Predicting whether consumers will purchase organic or conventional food is a multimillion dollar gamble within the food sector. A novel paper by Washington State University College of Business researchers will help advertisers more effectively target the fast-growing organic food market.
"We propose that organic purchases are not just made with the intention of benefiting one's self," said lead author Ioannis Kareklas, a WSU marketing assistant professor. "Our paper provides evidence that advertising that highlights and addresses both personal (egoistic) and environmental (altruistic) concerns in tandem may be the most impactful in influencing consumer attitudes toward and intentions to purchase organic products."
The paper is the first in the United States to explore the relative impact of both considerations simultaneously in relation to self-perception. Co-authors include Darrel Muehling, WSU marketing professor, and Jeffrey Carlson, University of Connecticut doctoral student.
Personal values affect advertisement success
Research has shown that promotional messages tend to be evaluated more favorably when they are consistent with consumers' values, said Kareklas. For example, independent, Western cultures that tend to emphasize autonomy and individualism respond more favorably to ads that emphasize personal welfare. Consumers from interdependent cultures, such as East Asian and Latin American countries, prefer ads that emphasize collective welfare.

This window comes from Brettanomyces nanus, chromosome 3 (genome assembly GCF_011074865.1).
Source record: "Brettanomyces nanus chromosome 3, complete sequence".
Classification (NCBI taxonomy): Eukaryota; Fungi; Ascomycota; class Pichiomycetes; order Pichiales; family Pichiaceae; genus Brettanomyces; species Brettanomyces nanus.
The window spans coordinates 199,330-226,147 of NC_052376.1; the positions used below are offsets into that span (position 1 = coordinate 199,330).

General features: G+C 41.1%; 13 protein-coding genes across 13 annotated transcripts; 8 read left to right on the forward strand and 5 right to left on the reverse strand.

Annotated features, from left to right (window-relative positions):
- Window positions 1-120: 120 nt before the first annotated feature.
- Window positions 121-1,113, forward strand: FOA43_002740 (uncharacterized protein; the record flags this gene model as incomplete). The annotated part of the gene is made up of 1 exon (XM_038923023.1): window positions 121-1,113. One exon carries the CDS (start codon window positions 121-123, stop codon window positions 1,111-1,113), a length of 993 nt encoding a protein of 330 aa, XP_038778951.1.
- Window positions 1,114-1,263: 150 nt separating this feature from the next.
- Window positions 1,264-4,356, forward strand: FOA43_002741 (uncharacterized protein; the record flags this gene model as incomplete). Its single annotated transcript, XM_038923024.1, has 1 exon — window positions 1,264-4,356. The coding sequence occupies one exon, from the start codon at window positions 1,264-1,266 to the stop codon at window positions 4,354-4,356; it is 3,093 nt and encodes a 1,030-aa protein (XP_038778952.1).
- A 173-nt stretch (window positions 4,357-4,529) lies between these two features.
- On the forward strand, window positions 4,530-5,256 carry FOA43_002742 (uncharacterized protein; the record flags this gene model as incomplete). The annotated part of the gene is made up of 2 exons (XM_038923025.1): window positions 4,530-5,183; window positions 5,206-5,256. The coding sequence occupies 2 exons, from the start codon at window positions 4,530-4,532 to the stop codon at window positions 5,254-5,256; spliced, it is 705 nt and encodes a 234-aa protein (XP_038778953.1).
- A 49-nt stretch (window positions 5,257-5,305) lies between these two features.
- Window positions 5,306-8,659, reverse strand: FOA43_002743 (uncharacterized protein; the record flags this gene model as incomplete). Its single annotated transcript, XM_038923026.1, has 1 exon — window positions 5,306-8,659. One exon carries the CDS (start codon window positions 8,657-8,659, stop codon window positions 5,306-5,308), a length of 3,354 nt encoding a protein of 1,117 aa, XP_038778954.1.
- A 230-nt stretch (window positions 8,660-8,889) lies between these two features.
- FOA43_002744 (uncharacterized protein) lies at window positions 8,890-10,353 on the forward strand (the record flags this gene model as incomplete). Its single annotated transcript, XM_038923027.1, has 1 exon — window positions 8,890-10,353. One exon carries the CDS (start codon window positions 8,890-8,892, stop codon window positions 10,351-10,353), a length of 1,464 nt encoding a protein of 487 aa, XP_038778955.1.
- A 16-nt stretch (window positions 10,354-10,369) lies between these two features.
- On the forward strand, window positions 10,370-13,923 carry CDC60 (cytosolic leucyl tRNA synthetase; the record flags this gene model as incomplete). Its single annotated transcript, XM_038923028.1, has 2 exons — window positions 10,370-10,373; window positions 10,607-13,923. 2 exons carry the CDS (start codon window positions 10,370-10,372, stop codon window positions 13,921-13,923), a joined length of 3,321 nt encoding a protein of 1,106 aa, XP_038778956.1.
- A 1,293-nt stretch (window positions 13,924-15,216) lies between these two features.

However, research shows that egoistic and altruistic considerations coexist within all individuals. Therefore, advertising claims focusing on egoistic/altruistic concerns can make consumers aware of their underlying values, thus increasing the effectiveness of promotional messages, he said.
The researchers conducted a three-part study to test their premise. The results of the first two studies suggested that consumers' organic product purchases may be influenced by both egoistic and altruistic considerations.
A key finding was that consumers are more influenced by altruistic concerns when considering the purchase of green/organic products compared to conventional products.
In a third study, the researchers tested the effectiveness of various advertising treatments promoting a fictitious new brand of organic meat called "Gold Standard." The ads emphasized personal health, nutritional value, taste, cleaner water, humane treatment of livestock, community support and a combination of these egoistic and altruistic claims.
"We found that the ad featuring both egoistic and altruistic appeals produced more favorable attitudes toward the brand and company and greater purchase intentions," said Kareklas.
Tips for "green" strategists
These results provide an important theoretical foundation that helps explain why and how specific organic food attitudes and purchase intentions vary among individuals.
"It's important to view consumers' organic food perceptions and buying tendencies in relation to self-concept," said Kareklas. "Unlike previous research that often views the two self-views to be mutually exclusive and competing, we find that the goals of the independent and interdependent view of the self are complimentary influences in the context of organic/green purchase considerations."
The researchers suggest advertisers consider designing messages that relate to personal benefits and environmental benefits in tandem, taking note that synergies may be gained by emphasizing both.
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